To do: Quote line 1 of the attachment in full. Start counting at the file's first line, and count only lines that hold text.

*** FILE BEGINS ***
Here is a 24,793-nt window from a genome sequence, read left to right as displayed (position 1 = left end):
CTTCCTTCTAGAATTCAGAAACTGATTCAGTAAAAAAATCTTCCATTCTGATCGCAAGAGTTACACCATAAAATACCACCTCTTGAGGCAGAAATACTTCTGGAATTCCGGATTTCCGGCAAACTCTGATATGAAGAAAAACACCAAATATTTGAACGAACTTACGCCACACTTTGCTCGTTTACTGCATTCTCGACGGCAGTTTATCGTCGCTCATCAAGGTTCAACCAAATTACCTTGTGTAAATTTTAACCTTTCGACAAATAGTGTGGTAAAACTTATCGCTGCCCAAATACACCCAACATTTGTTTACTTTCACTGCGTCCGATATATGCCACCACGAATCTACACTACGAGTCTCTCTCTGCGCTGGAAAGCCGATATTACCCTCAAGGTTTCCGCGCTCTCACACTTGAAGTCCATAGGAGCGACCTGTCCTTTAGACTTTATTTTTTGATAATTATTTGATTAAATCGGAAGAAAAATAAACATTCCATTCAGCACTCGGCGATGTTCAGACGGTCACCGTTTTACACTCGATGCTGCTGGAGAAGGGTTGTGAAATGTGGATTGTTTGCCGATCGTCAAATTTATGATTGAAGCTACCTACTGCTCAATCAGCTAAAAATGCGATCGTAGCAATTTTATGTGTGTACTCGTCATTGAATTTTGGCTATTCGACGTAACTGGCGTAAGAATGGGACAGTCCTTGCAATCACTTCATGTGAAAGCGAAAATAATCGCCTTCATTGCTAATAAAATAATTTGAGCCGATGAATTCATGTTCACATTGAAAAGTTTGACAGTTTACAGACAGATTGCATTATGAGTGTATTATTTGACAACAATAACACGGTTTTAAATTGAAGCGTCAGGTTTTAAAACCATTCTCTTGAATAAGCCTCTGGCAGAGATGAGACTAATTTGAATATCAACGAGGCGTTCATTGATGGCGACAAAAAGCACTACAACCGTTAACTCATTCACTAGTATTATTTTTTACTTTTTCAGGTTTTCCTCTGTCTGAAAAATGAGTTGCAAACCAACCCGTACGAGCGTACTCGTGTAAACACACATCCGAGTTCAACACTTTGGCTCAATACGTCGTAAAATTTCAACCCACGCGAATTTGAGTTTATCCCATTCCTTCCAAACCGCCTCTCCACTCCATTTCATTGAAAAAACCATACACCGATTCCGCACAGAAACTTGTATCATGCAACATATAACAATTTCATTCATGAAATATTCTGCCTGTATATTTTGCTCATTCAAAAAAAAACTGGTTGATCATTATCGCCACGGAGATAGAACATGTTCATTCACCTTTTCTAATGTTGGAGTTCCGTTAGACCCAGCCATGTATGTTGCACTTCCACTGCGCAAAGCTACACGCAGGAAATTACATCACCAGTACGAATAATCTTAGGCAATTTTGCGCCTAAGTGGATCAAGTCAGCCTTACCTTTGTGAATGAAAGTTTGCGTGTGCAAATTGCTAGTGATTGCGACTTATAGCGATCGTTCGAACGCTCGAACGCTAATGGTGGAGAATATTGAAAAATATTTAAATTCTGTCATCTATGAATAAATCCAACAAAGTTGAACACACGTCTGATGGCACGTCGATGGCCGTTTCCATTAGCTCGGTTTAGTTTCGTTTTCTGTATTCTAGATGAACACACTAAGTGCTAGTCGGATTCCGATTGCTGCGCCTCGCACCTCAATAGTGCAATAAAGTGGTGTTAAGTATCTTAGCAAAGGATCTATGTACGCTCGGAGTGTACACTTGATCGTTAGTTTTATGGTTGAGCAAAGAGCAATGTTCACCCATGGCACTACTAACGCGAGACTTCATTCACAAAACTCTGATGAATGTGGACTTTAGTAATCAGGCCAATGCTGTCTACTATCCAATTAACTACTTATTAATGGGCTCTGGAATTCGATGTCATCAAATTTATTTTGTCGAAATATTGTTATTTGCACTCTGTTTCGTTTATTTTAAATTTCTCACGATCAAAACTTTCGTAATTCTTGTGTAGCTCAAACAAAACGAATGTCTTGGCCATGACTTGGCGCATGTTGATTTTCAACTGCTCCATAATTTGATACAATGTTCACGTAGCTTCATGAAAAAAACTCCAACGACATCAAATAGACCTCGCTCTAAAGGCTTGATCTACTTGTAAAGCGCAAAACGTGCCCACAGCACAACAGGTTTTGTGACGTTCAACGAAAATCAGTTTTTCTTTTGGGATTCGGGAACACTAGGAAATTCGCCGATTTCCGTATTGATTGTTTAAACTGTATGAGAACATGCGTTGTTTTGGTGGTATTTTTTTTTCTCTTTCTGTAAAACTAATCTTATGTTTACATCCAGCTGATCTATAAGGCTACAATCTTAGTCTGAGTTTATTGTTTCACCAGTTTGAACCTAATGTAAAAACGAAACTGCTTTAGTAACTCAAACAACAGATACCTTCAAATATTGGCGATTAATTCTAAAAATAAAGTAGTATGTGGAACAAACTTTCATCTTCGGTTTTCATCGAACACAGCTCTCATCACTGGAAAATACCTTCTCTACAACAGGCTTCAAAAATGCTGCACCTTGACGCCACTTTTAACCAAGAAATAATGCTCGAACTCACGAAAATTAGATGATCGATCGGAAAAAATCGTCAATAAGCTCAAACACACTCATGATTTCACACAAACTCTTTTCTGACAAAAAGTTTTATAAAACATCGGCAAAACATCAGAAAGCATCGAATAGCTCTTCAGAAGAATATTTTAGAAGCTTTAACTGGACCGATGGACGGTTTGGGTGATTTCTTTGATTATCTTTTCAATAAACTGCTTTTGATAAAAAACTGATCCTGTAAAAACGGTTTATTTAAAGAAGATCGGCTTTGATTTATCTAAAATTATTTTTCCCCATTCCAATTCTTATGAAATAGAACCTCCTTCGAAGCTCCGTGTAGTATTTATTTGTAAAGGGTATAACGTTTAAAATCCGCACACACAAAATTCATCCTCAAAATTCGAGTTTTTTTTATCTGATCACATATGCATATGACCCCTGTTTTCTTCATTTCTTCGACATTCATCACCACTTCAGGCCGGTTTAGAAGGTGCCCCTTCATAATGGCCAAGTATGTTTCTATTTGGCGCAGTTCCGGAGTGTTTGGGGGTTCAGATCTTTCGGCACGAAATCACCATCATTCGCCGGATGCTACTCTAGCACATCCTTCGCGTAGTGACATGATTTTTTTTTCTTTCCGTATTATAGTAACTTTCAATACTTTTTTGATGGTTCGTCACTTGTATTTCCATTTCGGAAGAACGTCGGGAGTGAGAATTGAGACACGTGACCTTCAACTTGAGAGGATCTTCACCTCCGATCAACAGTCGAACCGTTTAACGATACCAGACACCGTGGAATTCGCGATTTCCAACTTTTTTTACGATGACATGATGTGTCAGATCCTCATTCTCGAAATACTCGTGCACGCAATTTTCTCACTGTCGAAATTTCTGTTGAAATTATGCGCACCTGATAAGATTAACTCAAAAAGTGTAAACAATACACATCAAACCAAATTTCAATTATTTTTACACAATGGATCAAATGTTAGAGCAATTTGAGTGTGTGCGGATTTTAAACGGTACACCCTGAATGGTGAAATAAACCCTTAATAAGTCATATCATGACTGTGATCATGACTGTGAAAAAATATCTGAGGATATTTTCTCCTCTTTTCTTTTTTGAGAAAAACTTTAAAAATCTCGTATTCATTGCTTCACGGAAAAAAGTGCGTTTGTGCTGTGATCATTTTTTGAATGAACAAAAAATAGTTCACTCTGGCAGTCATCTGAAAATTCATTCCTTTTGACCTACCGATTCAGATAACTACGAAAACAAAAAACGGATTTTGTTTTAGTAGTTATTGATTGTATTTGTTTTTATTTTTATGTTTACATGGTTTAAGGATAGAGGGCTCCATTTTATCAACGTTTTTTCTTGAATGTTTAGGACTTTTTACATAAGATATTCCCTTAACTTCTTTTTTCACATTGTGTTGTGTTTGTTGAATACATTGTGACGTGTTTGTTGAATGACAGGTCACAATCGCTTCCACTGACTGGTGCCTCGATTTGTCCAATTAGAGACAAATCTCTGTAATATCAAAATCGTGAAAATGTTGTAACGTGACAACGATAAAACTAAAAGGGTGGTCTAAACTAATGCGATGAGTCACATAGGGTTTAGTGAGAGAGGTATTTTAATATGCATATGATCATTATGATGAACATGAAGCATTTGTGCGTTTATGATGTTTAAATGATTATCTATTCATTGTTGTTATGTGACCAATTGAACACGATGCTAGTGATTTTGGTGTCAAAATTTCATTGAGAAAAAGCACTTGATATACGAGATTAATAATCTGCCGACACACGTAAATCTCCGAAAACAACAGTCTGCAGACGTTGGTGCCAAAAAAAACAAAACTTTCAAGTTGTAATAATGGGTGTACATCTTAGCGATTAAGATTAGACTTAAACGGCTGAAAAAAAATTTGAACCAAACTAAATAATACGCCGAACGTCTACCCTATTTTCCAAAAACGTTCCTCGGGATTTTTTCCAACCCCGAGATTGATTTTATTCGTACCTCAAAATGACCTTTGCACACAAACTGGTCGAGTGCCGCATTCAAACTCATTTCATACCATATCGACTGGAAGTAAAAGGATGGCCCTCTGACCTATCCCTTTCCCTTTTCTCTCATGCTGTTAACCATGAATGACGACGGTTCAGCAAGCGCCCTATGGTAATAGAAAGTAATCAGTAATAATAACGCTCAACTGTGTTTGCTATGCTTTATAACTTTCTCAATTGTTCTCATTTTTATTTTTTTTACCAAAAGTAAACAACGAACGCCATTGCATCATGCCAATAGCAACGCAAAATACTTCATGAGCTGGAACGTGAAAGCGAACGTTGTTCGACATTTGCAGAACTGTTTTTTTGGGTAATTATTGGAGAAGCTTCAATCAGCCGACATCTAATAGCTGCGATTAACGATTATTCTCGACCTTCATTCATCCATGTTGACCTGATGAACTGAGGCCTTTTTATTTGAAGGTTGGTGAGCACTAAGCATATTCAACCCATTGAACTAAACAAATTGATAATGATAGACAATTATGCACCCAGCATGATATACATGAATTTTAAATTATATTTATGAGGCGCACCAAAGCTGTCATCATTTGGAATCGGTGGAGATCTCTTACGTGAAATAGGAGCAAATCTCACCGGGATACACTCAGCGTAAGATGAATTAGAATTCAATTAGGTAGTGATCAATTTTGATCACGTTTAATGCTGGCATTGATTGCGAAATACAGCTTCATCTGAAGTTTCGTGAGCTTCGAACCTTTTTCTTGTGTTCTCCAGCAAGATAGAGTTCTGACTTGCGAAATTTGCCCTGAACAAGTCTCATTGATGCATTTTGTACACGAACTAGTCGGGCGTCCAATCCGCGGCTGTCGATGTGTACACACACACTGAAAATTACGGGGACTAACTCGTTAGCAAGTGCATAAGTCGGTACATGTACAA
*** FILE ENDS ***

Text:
Here is a 24,793-nt window from a genome sequence, read left to right as displayed (position 1 = left end):